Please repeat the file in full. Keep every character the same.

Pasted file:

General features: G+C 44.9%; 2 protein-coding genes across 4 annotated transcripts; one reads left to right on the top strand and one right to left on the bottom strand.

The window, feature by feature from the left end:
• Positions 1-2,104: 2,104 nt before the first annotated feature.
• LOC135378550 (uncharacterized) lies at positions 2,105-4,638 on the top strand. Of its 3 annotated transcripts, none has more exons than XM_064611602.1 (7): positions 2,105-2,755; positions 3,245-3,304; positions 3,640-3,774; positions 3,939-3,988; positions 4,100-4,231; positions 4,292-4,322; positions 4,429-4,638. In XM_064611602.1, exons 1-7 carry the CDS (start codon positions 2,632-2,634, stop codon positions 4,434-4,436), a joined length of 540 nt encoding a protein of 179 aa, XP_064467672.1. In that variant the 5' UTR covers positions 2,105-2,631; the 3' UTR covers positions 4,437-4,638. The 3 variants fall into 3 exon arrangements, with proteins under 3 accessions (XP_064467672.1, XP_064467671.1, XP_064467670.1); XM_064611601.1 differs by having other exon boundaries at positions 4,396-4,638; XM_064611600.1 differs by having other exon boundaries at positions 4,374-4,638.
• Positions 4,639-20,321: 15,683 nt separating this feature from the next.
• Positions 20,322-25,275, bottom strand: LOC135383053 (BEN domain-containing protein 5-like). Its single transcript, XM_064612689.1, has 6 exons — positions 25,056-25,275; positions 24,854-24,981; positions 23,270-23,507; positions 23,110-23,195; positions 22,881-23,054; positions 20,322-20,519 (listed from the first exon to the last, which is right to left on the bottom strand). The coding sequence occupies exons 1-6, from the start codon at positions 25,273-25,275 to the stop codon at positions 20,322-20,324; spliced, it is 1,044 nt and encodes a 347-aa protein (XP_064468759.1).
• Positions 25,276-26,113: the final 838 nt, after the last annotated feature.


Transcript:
General features: G+C 44.9%; 2 protein-coding genes across 4 annotated transcripts; one reads left to right on the top strand and one right to left on the bottom strand.

The window, feature by feature from the left end:
• Positions 1-2,104: 2,104 nt before the first annotated feature.
• LOC135378550 (uncharacterized) lies at positions 2,105-4,638 on the top strand. Of its 3 annotated transcripts, none has more exons than XM_064611602.1 (7): positions 2,105-2,755; positions 3,245-3,304; positions 3,640-3,774; positions 3,939-3,988; positions 4,100-4,231; positions 4,292-4,322; positions 4,429-4,638. In XM_064611602.1, exons 1-7 carry the CDS (start codon positions 2,632-2,634, stop codon positions 4,434-4,436), a joined length of 540 nt encoding a protein of 179 aa, XP_064467672.1. In that variant the 5' UTR covers positions 2,105-2,631; the 3' UTR covers positions 4,437-4,638. The 3 variants fall into 3 exon arrangements, with proteins under 3 accessions (XP_064467672.1, XP_064467671.1, XP_064467670.1); XM_064611601.1 differs by having other exon boundaries at positions 4,396-4,638; XM_064611600.1 differs by having other exon boundaries at positions 4,374-4,638.
• Positions 4,639-20,321: 15,683 nt separating this feature from the next.
• Positions 20,322-25,275, bottom strand: LOC135383053 (BEN domain-containing protein 5-like). Its single transcript, XM_064612689.1, has 6 exons — positions 25,056-25,275; positions 24,854-24,981; positions 23,270-23,507; positions 23,110-23,195; positions 22,881-23,054; positions 20,322-20,519 (listed from the first exon to the last, which is right to left on the bottom strand). The coding sequence occupies exons 1-6, from the start codon at positions 25,273-25,275 to the stop codon at positions 20,322-20,324; spliced, it is 1,044 nt and encodes a 347-aa protein (XP_064468759.1).
• Positions 25,276-26,113: the final 838 nt, after the last annotated feature.